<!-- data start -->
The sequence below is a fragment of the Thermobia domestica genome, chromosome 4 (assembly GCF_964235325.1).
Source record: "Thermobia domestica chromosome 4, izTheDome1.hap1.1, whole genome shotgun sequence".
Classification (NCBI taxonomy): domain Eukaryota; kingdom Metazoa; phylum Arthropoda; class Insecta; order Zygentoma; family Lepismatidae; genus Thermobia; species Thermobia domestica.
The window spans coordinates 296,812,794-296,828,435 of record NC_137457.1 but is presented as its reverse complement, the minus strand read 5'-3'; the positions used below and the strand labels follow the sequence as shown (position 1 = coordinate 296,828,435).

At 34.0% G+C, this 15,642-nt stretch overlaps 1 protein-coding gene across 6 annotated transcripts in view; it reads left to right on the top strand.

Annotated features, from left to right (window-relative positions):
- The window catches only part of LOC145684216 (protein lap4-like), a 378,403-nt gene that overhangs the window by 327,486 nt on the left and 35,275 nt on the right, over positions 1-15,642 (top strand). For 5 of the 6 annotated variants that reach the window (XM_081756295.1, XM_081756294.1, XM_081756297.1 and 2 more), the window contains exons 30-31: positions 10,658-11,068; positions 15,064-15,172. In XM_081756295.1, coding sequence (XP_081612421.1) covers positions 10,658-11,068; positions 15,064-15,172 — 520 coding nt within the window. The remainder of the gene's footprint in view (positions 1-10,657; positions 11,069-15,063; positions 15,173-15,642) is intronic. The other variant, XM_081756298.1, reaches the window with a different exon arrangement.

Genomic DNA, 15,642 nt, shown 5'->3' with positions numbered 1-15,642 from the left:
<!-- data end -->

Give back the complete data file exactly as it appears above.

The sequence below is a fragment of the Thermobia domestica genome, chromosome 4 (assembly GCF_964235325.1).
Source record: "Thermobia domestica chromosome 4, izTheDome1.hap1.1, whole genome shotgun sequence".
Classification (NCBI taxonomy): domain Eukaryota; kingdom Metazoa; phylum Arthropoda; class Insecta; order Zygentoma; family Lepismatidae; genus Thermobia; species Thermobia domestica.
The window spans coordinates 296,812,794-296,828,435 of record NC_137457.1 but is presented as its reverse complement, the minus strand read 5'-3'; the positions used below and the strand labels follow the sequence as shown (position 1 = coordinate 296,828,435).

At 34.0% G+C, this 15,642-nt stretch overlaps 1 protein-coding gene across 6 annotated transcripts in view; it reads left to right on the top strand.

Annotated features, from left to right (window-relative positions):
- The window catches only part of LOC145684216 (protein lap4-like), a 378,403-nt gene that overhangs the window by 327,486 nt on the left and 35,275 nt on the right, over positions 1-15,642 (top strand). For 5 of the 6 annotated variants that reach the window (XM_081756295.1, XM_081756294.1, XM_081756297.1 and 2 more), the window contains exons 30-31: positions 10,658-11,068; positions 15,064-15,172. In XM_081756295.1, coding sequence (XP_081612421.1) covers positions 10,658-11,068; positions 15,064-15,172 — 520 coding nt within the window. The remainder of the gene's footprint in view (positions 1-10,657; positions 11,069-15,063; positions 15,173-15,642) is intronic. The other variant, XM_081756298.1, reaches the window with a different exon arrangement.

Genomic DNA, 15,642 nt, shown 5'->3' with positions numbered 1-15,642 from the left: